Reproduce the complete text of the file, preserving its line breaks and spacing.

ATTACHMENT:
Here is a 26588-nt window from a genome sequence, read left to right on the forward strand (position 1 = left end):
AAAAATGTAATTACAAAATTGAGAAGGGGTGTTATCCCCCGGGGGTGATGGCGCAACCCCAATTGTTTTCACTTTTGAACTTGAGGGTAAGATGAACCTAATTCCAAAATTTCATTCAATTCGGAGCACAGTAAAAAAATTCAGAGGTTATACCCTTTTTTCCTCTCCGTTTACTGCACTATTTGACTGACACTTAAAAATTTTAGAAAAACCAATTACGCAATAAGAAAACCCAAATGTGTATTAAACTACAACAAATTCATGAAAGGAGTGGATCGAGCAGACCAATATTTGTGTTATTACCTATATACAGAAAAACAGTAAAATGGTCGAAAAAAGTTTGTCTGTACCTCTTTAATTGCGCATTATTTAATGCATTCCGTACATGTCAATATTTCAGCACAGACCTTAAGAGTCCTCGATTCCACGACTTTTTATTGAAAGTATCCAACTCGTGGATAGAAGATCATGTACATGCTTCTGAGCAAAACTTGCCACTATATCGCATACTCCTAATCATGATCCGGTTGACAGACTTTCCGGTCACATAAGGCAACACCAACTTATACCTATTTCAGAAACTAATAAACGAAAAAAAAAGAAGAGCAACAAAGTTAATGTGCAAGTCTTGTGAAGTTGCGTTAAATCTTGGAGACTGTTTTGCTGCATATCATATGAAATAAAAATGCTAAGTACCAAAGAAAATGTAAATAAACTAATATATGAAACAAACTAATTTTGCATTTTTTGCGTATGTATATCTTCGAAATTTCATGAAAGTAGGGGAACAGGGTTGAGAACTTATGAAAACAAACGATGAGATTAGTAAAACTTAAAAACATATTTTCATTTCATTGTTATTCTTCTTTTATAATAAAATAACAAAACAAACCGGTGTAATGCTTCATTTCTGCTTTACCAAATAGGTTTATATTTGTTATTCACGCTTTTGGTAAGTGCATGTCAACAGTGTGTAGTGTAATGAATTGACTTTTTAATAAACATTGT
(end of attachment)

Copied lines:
Here is a 26588-nt window from a genome sequence, read left to right on the forward strand (position 1 = left end):
AAAAATGTAATTACAAAATTGAGAAGGGGTGTTATCCCCCGGGGGTGATGGCGCAACCCCAATTGTTTTCACTTTTGAACTTGAGGGTAAGATGAACCTAATTCCAAAATTTCATTCAATTCGGAGCACAGTAAAAAAATTCAGAGGTTATACCCTTTTTTCCTCTCCGTTTACTGCACTATTTGACTGACACTTAAAAATTTTAGAAAAACCAATTACGCAATAAGAAAACCCAAATGTGTATTAAACTACAACAAATTCATGAAAGGAGTGGATCGAGCAGACCAATATTTGTGTTATTACCTATATACAGAAAAACAGTAAAATGGTCGAAAAAAGTTTGTCTGTACCTCTTTAATTGCGCATTATTTAATGCATTCCGTACATGTCAATATTTCAGCACAGACCTTAAGAGTCCTCGATTCCACGACTTTTTATTGAAAGTATCCAACTCGTGGATAGAAGATCATGTACATGCTTCTGAGCAAAACTTGCCACTATATCGCATACTCCTAATCATGATCCGGTTGACAGACTTTCCGGTCACATAAGGCAACACCAACTTATACCTATTTCAGAAACTAATAAACGAAAAAAAAAGAAGAGCAACAAAGTTAATGTGCAAGTCTTGTGAAGTTGCGTTAAATCTTGGAGACTGTTTTGCTGCATATCATATGAAATAAAAATGCTAAGTACCAAAGAAAATGTAAATAAACTAATATATGAAACAAACTAATTTTGCATTTTTTGCGTATGTATATCTTCGAAATTTCATGAAAGTAGGGGAACAGGGTTGAGAACTTATGAAAACAAACGATGAGATTAGTAAAACTTAAAAACATATTTTCATTTCATTGTTATTCTTCTTTTATAATAAAATAACAAAACAAACCGGTGTAATGCTTCATTTCTGCTTTACCAAATAGGTTTATATTTGTTATTCACGCTTTTGGTAAGTGCATGTCAACAGTGTGTAGTGTAATGAATTGACTTTTTAATAAACATTGT